Goals and Processes

Whenever I find myself casting around for a topic to write about, I seem to always migrate toward one of my favorite conundrums: Goals and Processes. Is it goals that drive business processes, or is it processes that enable business goals? Because I have a little time, I think that I’ll go ahead and address this one some more.

Almost everything I see and read these days on this topic seems to be focused on the Process side of this question. It is interesting how the focus and primacy of management ideas and structures ebb and flow over time. In the past it did not seem to be such a Process focused set of business literature. I guess William Deming was one of the first to work in this area, and he did some ground breaking work. Having a Process focus is good from a predictability and repeatability point of view. Businesses like a predictable and repeatable outcome.

A good business process is like a security blanket. If you don’t know what to do, you can fall back on the process and hopefully expect to end up relatively close to where you were aiming to be at the end. Having a process reduces the risk and can remove uncertainty from the business.

At the risk of sounding like some sort of business contrarian I need to openly admit that I do not particularly ascribe to this way of leadership or business thinking.

For me an over reliance on process removes the value of people from the equation. They don’t Plan-Do-Study-Act as Deming said, they just follow the process. If they are following an industry “best practice” they probably are not even encouraged to think. They are part of a production line-like process. This seems to promote a very risk averse position for people. They can’t be wrong if they are following the process, and if they are wrong it is the processes fault not theirs.

I think a process is an extremely efficient and effective way to codify something that you have already done. That means that some way, somehow somewhere someone has already achieved the goal, and that the process has become the documented method that they used to achieve it. If you have been successful in manufacturing the first widget, then a production line process for all subsequent similar widgets would be called for.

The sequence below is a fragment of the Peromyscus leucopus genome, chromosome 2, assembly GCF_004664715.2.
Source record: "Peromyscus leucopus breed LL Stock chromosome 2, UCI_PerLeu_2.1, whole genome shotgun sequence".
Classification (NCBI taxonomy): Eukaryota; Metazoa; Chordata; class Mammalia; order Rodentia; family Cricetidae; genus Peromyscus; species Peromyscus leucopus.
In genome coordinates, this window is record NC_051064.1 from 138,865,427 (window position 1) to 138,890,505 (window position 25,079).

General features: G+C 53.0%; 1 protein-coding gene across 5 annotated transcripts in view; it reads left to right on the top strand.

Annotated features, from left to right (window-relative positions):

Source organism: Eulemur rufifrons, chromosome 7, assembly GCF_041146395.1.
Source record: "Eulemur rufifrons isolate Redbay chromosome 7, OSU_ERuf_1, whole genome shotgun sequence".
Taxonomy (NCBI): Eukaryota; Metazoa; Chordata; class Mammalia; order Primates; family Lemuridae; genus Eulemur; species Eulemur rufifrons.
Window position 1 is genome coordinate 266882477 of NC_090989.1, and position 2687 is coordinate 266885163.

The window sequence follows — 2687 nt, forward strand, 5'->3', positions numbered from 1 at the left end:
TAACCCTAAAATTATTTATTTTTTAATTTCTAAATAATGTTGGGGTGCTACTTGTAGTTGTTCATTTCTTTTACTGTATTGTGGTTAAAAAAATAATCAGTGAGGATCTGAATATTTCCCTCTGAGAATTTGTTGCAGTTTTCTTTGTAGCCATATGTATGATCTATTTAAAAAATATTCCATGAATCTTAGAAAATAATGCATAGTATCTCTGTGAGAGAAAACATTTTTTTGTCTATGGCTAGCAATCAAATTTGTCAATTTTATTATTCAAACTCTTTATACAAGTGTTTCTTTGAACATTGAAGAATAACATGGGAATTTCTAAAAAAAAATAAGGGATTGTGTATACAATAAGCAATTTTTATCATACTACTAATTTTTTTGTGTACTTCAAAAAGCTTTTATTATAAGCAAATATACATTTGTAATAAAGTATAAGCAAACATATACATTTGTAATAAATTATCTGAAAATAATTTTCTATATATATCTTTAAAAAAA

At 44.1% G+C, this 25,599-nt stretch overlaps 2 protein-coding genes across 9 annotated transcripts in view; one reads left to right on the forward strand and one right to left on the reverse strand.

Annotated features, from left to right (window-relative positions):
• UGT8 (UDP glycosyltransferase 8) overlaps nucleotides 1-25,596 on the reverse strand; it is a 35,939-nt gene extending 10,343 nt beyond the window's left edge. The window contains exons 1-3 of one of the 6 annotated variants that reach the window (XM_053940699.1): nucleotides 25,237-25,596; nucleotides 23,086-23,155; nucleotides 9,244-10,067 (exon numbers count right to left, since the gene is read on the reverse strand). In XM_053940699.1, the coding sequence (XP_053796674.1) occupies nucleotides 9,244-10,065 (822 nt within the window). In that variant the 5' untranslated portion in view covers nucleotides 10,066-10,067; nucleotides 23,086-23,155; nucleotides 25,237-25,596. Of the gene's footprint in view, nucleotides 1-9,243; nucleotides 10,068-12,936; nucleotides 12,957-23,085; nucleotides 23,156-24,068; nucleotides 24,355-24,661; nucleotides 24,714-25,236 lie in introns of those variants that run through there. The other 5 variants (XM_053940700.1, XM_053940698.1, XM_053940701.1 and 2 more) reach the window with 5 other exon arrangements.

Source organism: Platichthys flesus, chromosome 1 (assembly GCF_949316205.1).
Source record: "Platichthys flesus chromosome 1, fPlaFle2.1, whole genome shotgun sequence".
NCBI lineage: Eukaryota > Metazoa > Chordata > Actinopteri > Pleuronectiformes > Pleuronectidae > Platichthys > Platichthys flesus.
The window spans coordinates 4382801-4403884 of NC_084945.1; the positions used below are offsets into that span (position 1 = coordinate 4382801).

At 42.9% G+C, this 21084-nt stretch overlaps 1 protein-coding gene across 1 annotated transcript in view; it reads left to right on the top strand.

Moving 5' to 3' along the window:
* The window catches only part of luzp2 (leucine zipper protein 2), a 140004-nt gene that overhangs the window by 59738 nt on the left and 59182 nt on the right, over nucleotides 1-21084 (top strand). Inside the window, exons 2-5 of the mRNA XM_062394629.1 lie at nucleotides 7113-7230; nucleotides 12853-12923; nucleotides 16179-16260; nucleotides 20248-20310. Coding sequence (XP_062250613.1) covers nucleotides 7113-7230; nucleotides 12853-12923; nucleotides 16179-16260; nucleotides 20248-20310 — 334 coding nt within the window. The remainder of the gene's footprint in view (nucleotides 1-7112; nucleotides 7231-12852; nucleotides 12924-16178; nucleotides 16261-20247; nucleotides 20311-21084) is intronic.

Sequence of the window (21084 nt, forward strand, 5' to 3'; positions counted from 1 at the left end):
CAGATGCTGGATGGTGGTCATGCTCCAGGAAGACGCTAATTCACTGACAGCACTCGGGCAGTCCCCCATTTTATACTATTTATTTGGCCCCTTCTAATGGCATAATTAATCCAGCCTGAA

When Sir Edmund Hillary climbed Mount Everest, there was no known process associated for a successful summiting attempt. People had been attempting the summit since 1921, but it was not until 1953 that is was actually accomplished. It was only after he was successful that the process of creating a series of ever higher camps, and the selection of which specific routes provided the greatest probability of success started to coalesce. In fact it has now evolved to a situation where the process for climbing Everest is so well defined that even novice non-climbers are now being taken up the mountain escorted by seasoned mountain climbing guides.

I think the cost for the Everest “guided expedition” is approximately sixty five thousand dollars ($65,000) and takes several months to prepare and execute.

I think this is a little bit of hyperbole, but it does illustrate my point. It took more than thirty years to achieve the goal. There was no defined process that anyone could fall back on. Every attempt was breaking new ground. We also need to recognize that just because there is a process does not guarantee that each climb will be successful.

To date there have been about eleven thousand (11,000) expedition attempts to summit Everest, with the vast majority of them since the year 2000. This would indicate that the process is reasonably well defined. However there have only been three thousand (3,000) expeditions that have ended in success. These successful expeditions resulted in only approximately five thousand (5,000) individuals that have actually stood on the summit.